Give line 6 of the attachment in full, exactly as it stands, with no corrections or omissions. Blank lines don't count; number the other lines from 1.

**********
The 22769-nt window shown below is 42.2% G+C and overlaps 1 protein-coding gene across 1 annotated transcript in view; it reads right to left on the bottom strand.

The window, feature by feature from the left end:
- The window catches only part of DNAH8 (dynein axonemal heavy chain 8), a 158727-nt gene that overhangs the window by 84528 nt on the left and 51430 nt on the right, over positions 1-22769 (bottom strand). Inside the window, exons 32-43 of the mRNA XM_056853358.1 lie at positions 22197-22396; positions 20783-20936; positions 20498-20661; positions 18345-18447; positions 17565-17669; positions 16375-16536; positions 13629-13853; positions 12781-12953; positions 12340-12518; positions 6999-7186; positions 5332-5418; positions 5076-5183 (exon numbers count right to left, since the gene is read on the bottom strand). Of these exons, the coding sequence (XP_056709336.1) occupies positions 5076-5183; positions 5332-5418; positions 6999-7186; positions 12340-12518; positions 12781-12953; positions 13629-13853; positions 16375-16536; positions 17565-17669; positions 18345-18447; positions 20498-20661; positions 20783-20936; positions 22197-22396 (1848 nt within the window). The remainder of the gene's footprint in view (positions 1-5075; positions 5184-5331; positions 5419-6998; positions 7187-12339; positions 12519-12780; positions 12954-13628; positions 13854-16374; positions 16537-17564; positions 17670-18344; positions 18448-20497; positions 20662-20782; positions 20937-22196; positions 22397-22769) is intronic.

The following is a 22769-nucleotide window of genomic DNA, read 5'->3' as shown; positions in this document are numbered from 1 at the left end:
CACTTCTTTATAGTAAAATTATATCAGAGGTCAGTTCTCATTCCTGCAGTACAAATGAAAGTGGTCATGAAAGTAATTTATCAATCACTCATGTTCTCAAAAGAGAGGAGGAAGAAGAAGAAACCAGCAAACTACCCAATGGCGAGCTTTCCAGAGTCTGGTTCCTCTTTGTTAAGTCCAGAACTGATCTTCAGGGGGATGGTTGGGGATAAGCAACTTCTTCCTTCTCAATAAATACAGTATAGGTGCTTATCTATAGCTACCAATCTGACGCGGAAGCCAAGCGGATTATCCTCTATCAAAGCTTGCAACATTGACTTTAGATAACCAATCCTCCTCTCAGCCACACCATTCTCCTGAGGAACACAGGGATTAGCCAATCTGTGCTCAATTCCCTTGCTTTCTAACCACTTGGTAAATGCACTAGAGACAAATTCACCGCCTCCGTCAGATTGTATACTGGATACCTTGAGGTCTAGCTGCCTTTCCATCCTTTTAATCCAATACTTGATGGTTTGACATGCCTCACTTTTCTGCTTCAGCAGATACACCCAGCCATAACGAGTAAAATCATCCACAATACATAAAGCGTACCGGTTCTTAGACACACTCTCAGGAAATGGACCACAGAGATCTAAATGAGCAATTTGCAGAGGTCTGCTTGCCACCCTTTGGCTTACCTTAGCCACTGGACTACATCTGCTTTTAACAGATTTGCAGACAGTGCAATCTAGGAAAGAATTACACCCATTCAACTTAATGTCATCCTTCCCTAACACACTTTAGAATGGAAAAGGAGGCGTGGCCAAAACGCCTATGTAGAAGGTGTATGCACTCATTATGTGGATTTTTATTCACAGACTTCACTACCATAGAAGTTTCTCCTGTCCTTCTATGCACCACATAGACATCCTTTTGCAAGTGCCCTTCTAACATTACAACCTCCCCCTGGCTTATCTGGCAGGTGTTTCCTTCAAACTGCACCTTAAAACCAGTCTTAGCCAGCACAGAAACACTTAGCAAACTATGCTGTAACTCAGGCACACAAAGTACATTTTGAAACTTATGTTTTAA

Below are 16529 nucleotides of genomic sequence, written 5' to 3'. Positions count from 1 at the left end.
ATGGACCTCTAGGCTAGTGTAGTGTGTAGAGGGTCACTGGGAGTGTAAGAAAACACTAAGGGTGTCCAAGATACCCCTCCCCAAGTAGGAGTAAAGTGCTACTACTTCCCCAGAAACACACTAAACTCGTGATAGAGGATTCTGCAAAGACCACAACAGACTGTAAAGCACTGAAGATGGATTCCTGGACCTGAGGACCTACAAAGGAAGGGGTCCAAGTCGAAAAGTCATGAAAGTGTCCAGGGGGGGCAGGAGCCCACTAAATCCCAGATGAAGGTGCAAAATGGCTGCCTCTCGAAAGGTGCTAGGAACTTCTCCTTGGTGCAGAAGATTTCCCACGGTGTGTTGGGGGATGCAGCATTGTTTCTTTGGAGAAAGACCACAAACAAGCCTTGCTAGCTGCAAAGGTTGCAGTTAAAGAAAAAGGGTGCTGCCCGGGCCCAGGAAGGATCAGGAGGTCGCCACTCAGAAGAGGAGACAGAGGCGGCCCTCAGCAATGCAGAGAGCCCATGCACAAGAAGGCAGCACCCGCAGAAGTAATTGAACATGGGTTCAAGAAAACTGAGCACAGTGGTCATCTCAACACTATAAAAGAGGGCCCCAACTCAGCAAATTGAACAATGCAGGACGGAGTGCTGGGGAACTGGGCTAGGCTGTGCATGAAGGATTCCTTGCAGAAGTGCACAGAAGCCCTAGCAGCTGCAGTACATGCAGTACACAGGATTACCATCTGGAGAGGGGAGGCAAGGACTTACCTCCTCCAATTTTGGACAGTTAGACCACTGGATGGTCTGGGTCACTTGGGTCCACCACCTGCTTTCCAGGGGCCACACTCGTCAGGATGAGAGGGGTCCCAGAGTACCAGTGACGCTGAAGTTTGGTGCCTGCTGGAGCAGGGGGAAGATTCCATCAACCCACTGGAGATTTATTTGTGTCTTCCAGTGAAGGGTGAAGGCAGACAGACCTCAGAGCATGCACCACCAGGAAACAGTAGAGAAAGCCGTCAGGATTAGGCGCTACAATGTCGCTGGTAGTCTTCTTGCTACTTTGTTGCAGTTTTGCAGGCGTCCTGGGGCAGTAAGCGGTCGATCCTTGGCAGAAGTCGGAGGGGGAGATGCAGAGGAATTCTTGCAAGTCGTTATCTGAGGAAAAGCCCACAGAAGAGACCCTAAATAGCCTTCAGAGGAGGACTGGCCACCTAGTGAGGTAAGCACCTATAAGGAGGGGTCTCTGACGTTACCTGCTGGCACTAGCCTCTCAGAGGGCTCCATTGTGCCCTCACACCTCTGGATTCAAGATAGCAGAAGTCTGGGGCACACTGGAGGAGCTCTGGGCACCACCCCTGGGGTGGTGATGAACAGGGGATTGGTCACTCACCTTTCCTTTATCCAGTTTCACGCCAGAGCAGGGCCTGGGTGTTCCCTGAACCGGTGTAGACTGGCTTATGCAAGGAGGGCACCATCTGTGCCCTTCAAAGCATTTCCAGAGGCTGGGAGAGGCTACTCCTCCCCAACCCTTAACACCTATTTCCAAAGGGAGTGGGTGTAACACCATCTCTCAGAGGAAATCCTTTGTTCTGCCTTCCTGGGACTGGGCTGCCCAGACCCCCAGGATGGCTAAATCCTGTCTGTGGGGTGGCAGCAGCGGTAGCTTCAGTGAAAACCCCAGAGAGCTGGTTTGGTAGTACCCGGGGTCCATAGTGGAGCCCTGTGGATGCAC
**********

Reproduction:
Below are 16529 nucleotides of genomic sequence, written 5' to 3'. Positions count from 1 at the left end.